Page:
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AFSO 21: Incirlik jumps on the Internet Express

INCIRLIK AIR BASE, Turkey -- The Air Force is leaning processes for future generations of Airmen, and the Tip of the Sword will be transitioning to Incirlik Express, a four-page newsletter saving the 39th Air Base Wing more than $20,000 annually and giving more time back to Incirlik's Airmen.

With the new process, recognized by Secretary of the Air Force Public Affairs director, Col. Michelle Johnson, as being consistent with Chief of Staff of the Air Force's vision to "...leverage our capabilities to capture and rapidly distribute accurate, timely and focused information to consistently tell our Air Force story..." the 39th ABW Public Affairs is leading the way with this Air Force Smart Operations 21 initiative.

"We are excited about the future of public affairs, as the newspaper has been a vital source of information at Incirlik for 50 years." said 1st Lt. Rose Richeson, 39th Air Base Wing chief of public affairs. "This not only gives time back to our Public Affairs Airmen who put in long hours every week to produce a high-quality product but it also gives time and money back to every Airman on base by putting news at their finger tips and funds more quality of life projects around Incirlik."

The Incirlik Insider tabloid-sized bilingual newspaper was first published in January of 1957. The paper transitioned to the Incirlik News newsletter in 1972, before becoming the Looking Glass, a magazine format, in 1974. It was renamed the Tip of the Sword in 1991. The 12-page magazine, which expanded to 16 pages in March 2006, cost $3,040 to print each month and public affairs Airmen spent about 40 man-hours laying out and designing the magazine. Incirlik Express will cost $760 a month and take about 10 man-hours a week to lay out and design.

"Most people don't understand the amount of time it takes to produce a weekly product that can change in a moment because of a USAFE must run, a commander-directed change or a story that falls through," said Senior Airman Tim Beckham, 39th ABW airman in charge of internal information. "Especially when you have to turn right around and do it all again week after week, because news never stops happening."

Since the Tip of the Sword is a weekly publication, Airmen are reading news that is at times up to eight days old. Also, the magazine was placed at a limited number of locations around the base, meaning Airmen would have to leave their place of work to go get news and information.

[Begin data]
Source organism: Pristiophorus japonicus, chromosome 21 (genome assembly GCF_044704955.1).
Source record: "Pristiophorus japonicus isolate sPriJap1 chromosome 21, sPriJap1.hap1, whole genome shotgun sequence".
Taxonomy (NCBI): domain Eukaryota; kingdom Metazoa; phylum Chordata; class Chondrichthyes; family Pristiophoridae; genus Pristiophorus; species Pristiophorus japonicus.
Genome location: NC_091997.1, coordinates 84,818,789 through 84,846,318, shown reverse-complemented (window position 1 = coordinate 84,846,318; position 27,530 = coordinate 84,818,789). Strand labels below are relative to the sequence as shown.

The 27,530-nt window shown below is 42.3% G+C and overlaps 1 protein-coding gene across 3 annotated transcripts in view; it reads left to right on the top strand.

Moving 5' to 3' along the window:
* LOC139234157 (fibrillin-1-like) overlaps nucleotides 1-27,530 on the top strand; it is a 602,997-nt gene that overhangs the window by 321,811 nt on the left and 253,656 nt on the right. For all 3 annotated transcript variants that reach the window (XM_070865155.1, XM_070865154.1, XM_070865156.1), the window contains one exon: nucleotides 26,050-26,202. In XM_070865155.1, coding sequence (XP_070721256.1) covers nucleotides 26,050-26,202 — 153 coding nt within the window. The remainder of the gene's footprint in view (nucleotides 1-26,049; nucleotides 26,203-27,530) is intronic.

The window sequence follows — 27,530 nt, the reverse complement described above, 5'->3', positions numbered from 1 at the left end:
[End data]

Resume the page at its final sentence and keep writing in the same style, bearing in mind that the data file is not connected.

"Time is something you can never get back and when you have information to share with your Airmen, time is of the essence," said Tech. Sgt. Brian Jones, 39th ABW public affairs noncommissioned officer in charge. "As a supervisor and a steward of the commander's information tool we need to get information from the highest ranking leadership down to the lowest ranking Airmen and his or her dependent as quickly as possible. "These changes put news at the Airmen's finger tips and allow the commander to get his message out in almost real time."

The paper slowly transformed from 16 to 12 pages in November; and eight pages in December and will ultimately be four pages in January with a sneak peak of the Incirlik Express newsletter Dec. 22. The four-page all-color product will hit the streets permanently in January. This product will meet the needs of those without computer access or those who are computer challenged. Incirlik Express will offer a primer on each of the stories that appeared in Incirlik Now throughout the week as well as important command messages and information.

"Team Incirlik is once again leading the way in the Air Force with this initiative and we are the first base in USAFE to operate in the fashion that we do," said Col. "Tip" Stinnette, 39th ABW commander. "This product gives leadership the opportunity to get hard hitting messages out in real time instead of a week later. We have already seen the results with a number of the stories and command messages we've been able to get out to our Airmen and their families."

The combination of Incirlik Now and Incirlik Express rise to meet standards of today's commercial media by providing information quickly and conveniently, while leveraging current and future technology.

"What is really great is most of the young people today are on MySpace where they or building Web pages or surfing the Web to get their news," said Lieutenant Richeson. "As we look ahead by using new technologies we will be prepared when the next generation of Air Force leaders strives to keep their Airmen informed."